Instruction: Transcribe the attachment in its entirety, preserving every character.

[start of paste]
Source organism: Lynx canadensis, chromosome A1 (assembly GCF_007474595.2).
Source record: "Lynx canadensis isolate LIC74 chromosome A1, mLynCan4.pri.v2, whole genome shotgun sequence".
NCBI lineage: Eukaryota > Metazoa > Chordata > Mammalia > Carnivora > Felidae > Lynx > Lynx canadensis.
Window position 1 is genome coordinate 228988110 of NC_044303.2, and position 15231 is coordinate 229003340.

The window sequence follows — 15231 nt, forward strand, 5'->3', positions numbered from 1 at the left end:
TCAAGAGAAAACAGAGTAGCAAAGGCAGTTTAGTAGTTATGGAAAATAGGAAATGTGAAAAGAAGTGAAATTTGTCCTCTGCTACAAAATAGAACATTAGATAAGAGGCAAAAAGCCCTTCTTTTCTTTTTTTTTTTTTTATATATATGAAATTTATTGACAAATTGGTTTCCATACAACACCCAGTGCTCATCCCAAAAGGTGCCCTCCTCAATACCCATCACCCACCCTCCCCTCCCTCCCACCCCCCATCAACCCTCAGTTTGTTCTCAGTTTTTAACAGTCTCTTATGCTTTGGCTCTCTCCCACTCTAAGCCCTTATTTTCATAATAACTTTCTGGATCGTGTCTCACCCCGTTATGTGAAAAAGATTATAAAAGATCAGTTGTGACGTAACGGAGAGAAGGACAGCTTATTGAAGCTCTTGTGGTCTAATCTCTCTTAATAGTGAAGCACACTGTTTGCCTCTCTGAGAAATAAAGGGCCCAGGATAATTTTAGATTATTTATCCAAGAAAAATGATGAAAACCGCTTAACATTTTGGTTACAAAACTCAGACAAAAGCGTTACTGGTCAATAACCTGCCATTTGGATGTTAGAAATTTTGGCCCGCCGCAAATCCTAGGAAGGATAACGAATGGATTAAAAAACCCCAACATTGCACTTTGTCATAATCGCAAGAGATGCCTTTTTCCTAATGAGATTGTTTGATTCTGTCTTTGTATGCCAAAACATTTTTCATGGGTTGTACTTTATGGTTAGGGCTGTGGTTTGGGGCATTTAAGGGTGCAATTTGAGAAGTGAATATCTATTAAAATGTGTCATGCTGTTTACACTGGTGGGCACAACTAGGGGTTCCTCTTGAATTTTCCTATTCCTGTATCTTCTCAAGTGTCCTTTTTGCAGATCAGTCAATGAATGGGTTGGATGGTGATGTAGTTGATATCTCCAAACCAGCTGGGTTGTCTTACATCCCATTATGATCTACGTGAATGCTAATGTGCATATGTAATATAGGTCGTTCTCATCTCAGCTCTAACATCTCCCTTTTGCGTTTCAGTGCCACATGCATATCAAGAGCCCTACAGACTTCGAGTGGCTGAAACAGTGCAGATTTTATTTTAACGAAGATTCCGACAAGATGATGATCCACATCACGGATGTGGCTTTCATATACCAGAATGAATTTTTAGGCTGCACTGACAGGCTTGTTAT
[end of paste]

Source organism: Lynx canadensis, chromosome A1 (assembly GCF_007474595.2).
Source record: "Lynx canadensis isolate LIC74 chromosome A1, mLynCan4.pri.v2, whole genome shotgun sequence".
NCBI lineage: Eukaryota > Metazoa > Chordata > Mammalia > Carnivora > Felidae > Lynx > Lynx canadensis.
Window position 1 is genome coordinate 228988110 of NC_044303.2, and position 15231 is coordinate 229003340.

The window sequence follows — 15231 nt, forward strand, 5'->3', positions numbered from 1 at the left end:
TCAAGAGAAAACAGAGTAGCAAAGGCAGTTTAGTAGTTATGGAAAATAGGAAATGTGAAAAGAAGTGAAATTTGTCCTCTGCTACAAAATAGAACATTAGATAAGAGGCAAAAAGCCCTTCTTTTCTTTTTTTTTTTTTTATATATATGAAATTTATTGACAAATTGGTTTCCATACAACACCCAGTGCTCATCCCAAAAGGTGCCCTCCTCAATACCCATCACCCACCCTCCCCTCCCTCCCACCCCCCATCAACCCTCAGTTTGTTCTCAGTTTTTAACAGTCTCTTATGCTTTGGCTCTCTCCCACTCTAAGCCCTTATTTTCATAATAACTTTCTGGATCGTGTCTCACCCCGTTATGTGAAAAAGATTATAAAAGATCAGTTGTGACGTAACGGAGAGAAGGACAGCTTATTGAAGCTCTTGTGGTCTAATCTCTCTTAATAGTGAAGCACACTGTTTGCCTCTCTGAGAAATAAAGGGCCCAGGATAATTTTAGATTATTTATCCAAGAAAAATGATGAAAACCGCTTAACATTTTGGTTACAAAACTCAGACAAAAGCGTTACTGGTCAATAACCTGCCATTTGGATGTTAGAAATTTTGGCCCGCCGCAAATCCTAGGAAGGATAACGAATGGATTAAAAAACCCCAACATTGCACTTTGTCATAATCGCAAGAGATGCCTTTTTCCTAATGAGATTGTTTGATTCTGTCTTTGTATGCCAAAACATTTTTCATGGGTTGTACTTTATGGTTAGGGCTGTGGTTTGGGGCATTTAAGGGTGCAATTTGAGAAGTGAATATCTATTAAAATGTGTCATGCTGTTTACACTGGTGGGCACAACTAGGGGTTCCTCTTGAATTTTCCTATTCCTGTATCTTCTCAAGTGTCCTTTTTGCAGATCAGTCAATGAATGGGTTGGATGGTGATGTAGTTGATATCTCCAAACCAGCTGGGTTGTCTTACATCCCATTATGATCTACGTGAATGCTAATGTGCATATGTAATATAGGTCGTTCTCATCTCAGCTCTAACATCTCCCTTTTGCGTTTCAGTGCCACATGCATATCAAGAGCCCTACAGACTTCGAGTGGCTGAAACAGTGCAGATTTTATTTTAACGAAGATTCCGACAAGATGATGATCCACATCACGGATGTGGCTTTCATATACCAGAATGAATTTTTAGGCTGCACTGACAGGCTTGTTAT